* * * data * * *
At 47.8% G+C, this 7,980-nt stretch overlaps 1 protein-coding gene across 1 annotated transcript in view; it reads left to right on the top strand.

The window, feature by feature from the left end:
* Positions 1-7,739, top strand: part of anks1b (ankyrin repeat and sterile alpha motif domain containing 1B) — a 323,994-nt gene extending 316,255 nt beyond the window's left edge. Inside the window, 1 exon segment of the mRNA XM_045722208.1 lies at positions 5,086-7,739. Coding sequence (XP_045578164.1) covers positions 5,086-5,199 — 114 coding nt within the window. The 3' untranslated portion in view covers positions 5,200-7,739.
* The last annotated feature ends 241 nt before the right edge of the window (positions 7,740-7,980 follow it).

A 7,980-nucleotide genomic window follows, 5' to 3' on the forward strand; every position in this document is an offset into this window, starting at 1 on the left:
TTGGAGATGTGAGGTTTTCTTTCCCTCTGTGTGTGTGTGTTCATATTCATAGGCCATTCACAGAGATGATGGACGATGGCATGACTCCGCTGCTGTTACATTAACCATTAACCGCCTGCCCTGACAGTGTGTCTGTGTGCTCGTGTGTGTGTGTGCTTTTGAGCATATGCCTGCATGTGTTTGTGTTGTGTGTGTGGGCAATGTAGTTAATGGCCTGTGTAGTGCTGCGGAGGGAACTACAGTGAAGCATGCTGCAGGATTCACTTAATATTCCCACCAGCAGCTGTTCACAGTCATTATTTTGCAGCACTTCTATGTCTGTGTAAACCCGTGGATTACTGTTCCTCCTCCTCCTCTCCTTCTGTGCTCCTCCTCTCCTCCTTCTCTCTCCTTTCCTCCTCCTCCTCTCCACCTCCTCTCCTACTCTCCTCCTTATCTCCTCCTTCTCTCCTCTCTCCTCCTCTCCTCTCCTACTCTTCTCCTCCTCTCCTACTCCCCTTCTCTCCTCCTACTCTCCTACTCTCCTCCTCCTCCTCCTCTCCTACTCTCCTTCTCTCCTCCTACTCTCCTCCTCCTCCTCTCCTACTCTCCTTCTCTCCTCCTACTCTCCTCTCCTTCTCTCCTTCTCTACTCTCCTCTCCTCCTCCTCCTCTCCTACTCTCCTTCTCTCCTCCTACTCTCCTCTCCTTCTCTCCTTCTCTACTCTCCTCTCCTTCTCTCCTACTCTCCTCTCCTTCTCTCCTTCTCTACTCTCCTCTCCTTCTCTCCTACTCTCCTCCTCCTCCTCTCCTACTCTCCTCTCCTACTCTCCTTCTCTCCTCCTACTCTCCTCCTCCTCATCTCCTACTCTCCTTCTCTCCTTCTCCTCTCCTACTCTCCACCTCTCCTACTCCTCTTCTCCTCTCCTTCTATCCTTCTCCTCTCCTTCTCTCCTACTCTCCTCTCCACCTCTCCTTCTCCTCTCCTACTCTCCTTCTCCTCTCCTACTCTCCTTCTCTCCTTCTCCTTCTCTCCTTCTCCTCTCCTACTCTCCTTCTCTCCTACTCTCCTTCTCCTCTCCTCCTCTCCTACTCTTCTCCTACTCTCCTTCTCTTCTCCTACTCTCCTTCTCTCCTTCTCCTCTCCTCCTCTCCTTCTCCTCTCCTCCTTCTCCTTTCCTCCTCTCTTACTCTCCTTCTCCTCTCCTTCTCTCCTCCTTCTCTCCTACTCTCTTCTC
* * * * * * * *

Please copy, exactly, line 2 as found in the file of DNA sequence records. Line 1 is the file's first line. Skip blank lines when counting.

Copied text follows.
The window, feature by feature from the left end: